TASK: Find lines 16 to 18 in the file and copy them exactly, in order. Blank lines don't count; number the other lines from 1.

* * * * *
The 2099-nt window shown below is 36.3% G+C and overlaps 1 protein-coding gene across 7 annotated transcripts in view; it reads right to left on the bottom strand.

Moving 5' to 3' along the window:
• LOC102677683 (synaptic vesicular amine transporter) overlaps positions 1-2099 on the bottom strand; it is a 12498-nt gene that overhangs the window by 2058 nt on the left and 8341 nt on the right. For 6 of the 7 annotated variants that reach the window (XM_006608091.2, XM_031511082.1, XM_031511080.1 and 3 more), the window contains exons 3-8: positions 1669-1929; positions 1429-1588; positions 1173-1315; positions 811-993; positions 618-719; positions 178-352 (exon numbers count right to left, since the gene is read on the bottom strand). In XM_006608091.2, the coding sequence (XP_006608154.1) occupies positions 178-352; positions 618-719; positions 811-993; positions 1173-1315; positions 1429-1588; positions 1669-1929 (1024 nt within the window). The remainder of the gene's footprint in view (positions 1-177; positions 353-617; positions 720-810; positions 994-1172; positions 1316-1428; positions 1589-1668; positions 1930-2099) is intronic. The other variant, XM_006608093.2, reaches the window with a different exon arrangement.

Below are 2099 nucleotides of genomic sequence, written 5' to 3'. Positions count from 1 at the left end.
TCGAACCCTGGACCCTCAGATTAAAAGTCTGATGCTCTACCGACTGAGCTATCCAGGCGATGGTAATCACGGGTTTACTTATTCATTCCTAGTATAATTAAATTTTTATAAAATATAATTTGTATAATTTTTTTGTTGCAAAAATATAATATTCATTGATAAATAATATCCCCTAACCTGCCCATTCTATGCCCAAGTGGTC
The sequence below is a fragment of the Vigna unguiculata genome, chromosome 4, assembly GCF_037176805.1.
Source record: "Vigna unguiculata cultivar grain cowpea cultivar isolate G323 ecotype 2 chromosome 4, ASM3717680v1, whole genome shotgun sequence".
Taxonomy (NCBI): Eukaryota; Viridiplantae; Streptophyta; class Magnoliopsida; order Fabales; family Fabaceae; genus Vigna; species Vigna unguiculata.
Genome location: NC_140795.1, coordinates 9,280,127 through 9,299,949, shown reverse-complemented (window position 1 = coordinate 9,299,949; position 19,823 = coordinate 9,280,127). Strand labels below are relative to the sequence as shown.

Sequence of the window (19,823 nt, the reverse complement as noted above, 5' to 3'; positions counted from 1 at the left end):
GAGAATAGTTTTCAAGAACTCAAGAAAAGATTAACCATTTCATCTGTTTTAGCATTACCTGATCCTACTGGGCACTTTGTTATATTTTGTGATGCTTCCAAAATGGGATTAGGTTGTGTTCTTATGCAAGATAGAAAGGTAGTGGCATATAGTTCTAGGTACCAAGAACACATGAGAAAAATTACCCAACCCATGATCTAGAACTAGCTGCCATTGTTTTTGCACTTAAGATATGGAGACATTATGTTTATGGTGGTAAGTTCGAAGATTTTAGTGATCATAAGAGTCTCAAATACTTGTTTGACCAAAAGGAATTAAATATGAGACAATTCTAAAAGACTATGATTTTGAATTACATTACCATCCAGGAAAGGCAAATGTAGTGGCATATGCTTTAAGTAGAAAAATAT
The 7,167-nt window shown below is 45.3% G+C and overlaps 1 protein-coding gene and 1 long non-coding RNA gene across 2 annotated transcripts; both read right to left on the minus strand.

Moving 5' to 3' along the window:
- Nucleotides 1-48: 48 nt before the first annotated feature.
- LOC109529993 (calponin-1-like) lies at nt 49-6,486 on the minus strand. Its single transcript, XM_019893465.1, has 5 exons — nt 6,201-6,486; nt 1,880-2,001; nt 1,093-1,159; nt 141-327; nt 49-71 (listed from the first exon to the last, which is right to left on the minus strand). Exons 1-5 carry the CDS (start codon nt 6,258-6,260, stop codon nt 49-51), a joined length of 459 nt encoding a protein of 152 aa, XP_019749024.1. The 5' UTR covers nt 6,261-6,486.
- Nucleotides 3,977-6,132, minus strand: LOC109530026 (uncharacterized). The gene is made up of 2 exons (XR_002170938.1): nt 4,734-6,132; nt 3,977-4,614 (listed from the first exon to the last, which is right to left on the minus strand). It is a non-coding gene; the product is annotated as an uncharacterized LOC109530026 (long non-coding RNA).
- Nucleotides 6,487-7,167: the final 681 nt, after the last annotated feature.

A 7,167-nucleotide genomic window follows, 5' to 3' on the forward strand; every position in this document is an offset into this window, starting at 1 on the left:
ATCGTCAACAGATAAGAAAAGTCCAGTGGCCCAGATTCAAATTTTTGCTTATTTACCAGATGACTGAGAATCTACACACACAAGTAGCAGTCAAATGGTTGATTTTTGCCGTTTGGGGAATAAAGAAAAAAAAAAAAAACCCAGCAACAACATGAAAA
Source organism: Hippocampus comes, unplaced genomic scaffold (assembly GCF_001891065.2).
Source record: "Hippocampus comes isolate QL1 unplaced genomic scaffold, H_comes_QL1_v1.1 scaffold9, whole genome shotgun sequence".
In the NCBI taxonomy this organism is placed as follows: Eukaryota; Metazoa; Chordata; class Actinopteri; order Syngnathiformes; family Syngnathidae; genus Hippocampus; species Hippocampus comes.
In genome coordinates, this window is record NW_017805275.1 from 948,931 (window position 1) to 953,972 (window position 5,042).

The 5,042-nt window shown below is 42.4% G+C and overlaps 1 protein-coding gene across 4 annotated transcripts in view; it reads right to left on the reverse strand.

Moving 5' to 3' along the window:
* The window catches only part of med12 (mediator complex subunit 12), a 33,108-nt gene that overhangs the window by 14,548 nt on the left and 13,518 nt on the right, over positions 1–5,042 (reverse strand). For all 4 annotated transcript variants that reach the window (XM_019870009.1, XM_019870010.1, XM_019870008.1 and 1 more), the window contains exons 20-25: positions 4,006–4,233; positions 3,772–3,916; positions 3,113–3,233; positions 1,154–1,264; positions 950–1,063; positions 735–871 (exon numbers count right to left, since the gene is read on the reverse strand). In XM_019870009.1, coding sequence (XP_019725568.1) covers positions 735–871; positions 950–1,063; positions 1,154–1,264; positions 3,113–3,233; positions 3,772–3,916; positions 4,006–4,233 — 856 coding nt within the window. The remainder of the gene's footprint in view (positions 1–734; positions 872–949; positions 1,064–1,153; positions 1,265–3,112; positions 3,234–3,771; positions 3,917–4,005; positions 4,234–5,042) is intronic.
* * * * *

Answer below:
- Nucleotides 3,977-6,132, minus strand: LOC109530026 (uncharacterized). The gene is made up of 2 exons (XR_002170938.1): nt 4,734-6,132; nt 3,977-4,614 (listed from the first exon to the last, which is right to left on the minus strand). It is a non-coding gene; the product is annotated as an uncharacterized LOC109530026 (long non-coding RNA).
- Nucleotides 6,487-7,167: the final 681 nt, after the last annotated feature.

A 7,167-nucleotide genomic window follows, 5' to 3' on the forward strand; every position in this document is an offset into this window, starting at 1 on the left: